‘Anti-Liberal groupies’: John Howard blasts ‘teal’ independents

‘Anti-Liberal groupies’: John Howard blasts ‘teal’ independents

Former prime minister John Howard has savaged the high-profile “teal” independents running in once-safe Coalition seats as “anti-Liberal groupies”, urging traditional Liberal voters to stick with the party even if they feel disgruntled.

Howard was speaking at a campaign event in his former seat of Bennelong, which Labor is targeting as a prime pick-up opportunity after the retirement of long-time Liberal member John Alexander.

Former prime minister John Howard, campaigning for the Liberal Party in his former seat of Bennelong.Credit:Renee Nowytarger

During the campaign rally Howard also blasted Opposition Leader Anthony Albanese for forgetting the unemployment rate in the first week of the campaign, a dramatic departure from his original reaction of “so what?” when asked about the gaffe.

“These men and women are all posing as independents,” Howard said of independent candidates such as Allegra Spender in Wentworth, Kylea Tink in North Sydney and Zoe Daniel in Goldstein. All are backed by businessman Simon Holmes a Court’s Climate 200 fundraising group.

“They’re not independents, they’re anti-Liberal groupies,” Howard told a crowd of Liberal supporters at the Ryde-Eastwood Leagues Club. “I say that because they’re not running in any Labor seats.

“If they were genuinely independent why would they not be running a candidate against Anthony Albanese in Grayndler or Tanya Plibersek in Sydney?”

Liberal candidate for Bennelong Simon Kennedy (centre) campaigning with retiring MP John Alexander (left) and former prime minister John Howard.Credit:Renee Nowytarger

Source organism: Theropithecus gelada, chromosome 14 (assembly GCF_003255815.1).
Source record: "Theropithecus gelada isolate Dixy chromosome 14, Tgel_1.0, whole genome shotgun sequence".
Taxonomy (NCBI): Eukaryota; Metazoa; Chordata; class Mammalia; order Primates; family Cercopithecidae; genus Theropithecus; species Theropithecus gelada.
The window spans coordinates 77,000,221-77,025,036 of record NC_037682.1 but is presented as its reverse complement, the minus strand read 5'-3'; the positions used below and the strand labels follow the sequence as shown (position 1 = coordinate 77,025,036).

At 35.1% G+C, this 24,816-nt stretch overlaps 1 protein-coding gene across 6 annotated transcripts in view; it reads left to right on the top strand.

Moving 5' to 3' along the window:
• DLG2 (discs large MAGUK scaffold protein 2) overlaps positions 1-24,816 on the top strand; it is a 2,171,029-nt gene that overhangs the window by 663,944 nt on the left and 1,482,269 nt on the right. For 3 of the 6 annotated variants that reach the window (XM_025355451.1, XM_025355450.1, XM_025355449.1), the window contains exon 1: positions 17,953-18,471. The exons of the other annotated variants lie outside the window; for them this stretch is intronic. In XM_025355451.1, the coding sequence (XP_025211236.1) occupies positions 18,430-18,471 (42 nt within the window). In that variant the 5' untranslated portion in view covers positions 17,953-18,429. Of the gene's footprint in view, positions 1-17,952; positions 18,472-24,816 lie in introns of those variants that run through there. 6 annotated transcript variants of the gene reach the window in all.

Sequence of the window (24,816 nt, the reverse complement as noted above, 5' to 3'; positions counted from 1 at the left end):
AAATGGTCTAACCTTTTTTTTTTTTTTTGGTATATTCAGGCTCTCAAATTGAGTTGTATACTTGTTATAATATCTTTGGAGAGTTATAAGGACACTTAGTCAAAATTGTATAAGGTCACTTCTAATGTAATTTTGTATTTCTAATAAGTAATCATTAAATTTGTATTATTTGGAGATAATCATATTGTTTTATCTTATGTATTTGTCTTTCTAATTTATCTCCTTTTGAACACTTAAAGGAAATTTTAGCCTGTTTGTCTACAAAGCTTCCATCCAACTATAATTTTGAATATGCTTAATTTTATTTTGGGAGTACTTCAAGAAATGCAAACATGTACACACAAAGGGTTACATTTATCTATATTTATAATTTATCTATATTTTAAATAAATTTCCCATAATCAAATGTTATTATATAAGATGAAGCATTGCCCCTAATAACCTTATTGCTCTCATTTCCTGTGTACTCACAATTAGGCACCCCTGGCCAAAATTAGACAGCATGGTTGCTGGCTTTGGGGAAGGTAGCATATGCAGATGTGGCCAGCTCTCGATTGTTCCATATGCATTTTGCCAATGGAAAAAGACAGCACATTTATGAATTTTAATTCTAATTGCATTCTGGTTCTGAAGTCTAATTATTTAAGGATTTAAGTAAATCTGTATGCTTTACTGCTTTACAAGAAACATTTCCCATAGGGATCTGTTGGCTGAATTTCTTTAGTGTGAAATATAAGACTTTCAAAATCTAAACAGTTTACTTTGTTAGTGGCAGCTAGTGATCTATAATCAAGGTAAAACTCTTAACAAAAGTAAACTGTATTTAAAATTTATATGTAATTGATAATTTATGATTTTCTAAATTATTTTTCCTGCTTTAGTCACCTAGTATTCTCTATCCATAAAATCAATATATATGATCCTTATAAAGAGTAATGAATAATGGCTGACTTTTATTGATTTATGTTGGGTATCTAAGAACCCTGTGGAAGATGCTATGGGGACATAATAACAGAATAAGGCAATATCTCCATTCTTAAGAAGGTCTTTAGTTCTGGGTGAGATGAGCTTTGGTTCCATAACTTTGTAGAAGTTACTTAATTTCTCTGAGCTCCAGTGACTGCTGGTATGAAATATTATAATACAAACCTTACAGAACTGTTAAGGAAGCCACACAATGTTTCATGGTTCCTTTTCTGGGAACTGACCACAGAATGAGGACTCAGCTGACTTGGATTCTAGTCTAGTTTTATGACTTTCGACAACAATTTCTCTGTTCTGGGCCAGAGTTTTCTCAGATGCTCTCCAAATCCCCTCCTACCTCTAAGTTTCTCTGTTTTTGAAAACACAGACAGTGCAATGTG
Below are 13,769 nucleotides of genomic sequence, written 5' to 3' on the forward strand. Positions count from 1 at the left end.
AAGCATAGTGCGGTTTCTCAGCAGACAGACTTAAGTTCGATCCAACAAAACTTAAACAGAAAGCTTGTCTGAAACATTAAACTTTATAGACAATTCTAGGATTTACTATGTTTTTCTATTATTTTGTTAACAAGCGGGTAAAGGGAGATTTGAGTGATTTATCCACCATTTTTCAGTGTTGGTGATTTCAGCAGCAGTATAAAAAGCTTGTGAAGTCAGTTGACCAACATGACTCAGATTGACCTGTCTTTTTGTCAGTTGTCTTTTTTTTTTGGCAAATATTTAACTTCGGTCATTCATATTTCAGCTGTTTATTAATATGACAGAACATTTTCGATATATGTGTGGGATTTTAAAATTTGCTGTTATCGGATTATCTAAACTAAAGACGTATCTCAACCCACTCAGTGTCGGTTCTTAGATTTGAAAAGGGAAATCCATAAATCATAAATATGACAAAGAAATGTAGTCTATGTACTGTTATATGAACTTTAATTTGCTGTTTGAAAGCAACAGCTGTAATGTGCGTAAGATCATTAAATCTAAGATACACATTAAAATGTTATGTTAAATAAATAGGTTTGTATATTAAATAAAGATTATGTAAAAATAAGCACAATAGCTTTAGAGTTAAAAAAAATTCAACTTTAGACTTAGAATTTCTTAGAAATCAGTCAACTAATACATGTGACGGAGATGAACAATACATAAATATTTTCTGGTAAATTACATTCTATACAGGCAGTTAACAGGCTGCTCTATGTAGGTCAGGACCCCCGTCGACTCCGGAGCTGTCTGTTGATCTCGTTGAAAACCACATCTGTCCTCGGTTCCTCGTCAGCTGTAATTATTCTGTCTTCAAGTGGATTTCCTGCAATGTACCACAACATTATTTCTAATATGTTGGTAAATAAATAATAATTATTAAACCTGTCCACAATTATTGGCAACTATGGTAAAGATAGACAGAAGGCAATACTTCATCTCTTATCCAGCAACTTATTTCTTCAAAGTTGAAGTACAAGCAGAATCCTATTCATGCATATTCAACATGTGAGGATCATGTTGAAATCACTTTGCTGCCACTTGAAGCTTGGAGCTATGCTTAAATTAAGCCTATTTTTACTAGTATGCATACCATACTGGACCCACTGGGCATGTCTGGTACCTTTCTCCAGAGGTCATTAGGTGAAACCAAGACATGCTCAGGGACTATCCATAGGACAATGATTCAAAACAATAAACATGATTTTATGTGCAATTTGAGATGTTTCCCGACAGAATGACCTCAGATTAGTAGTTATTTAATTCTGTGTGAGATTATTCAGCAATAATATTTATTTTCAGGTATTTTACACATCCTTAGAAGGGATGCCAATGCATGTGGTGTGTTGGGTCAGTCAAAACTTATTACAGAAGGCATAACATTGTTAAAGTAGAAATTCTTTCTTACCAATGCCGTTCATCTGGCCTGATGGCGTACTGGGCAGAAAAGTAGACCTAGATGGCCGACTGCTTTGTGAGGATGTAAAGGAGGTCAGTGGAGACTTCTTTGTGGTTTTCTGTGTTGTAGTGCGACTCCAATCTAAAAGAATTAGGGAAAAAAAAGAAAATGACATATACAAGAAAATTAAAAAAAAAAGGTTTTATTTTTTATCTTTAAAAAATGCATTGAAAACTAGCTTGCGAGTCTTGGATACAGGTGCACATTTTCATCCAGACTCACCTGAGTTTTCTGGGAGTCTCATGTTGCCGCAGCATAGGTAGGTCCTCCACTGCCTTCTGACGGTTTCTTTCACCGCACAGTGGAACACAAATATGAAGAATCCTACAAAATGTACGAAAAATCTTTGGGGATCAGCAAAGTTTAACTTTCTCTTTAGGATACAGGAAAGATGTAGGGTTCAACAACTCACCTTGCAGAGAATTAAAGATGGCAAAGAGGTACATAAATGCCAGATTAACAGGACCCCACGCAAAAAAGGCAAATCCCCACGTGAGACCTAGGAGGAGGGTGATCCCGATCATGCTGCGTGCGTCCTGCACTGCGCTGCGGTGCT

“Their aim is to hurt the Liberal Party, not to represent the middle ground of their electorates.”

Howard urged any voters who might be a “bit grumpy” with the Morrison government over various issues not to lodge a protest vote with the independents.

“They don’t represent disgruntled Liberals,” he said. “They represent a group in the community that wants to destroy the Liberal government, it’s as simple as that.”

Warringah MP Zali Steggall, who is backed by Climate 200, hit out at Howard for his “appalling sexist language” in his “groupie” remarks, saying it explained a lot about the Liberal Party’s problem with women.

Labor candidate for Bennelong Jerome Laxale takes a selfie with Opposition Leader Anthony Albanese in Eastwood.Credit:Steven Siewert

“Women in politics shouldn’t be denigrated with this type of language,” she said on Twitter.

Declaring Prime Minister Scott Morrison had demonstrated a “mastery of the detail of government”, Howard said: “Being in charge of a government is not easy. You can’t wing it, you can’t make it up on the spot … You’ve got to know at least roughly what the unemployment rate is.”

Howard said Albanese’s failure to name the correct unemployment rate attracted so much attention because it “symbolised an inadequacy for the job” and a lack of expertise on economic issues.

If the mistake had been made by former treasurers Peter Costello or Paul Keating then no one would have made a big deal of it, he said.

On the day Albanese made the gaffe, Howard provided some cover for the opposition leader: “Anthony Albanese didn’t know the employment rate, so what?” he told reporters at the time.

Even though the Liberal Party holds Bennelong with a seemingly safe margin of 6.9 per cent, both parties believe the result in the multicultural seat will be extremely close on election night.

Albanese was campaigning in the electorate alongside Labor candidate Jerome Laxale, a former Ryde mayor, before being diagnosed with COVID-19.

Treasurer Josh Frydenberg campaigned in Bennelong last week alongside Liberal candidate Simon Kennedy, a former partner at the McKinsey consultancy firm.

Kennedy grew up in the Bennelong area and attended Epping Boys High School, but is working to raise his profile in the electorate after spending several years working in the US. He was living in Maroubra, in Sydney’s eastern suburbs, before being preselected for the seat.

Kennedy said he was expecting a “fierce and tight” election result, warning Liberal members: “We must fight to keep Bennelong blue. We must mobilise and mobilise now.”

Cut through the noise of the federal election campaign with news, views and expert analysis from Jacqueline Maley. Sign up to our Australia Votes 2022 newsletter here.

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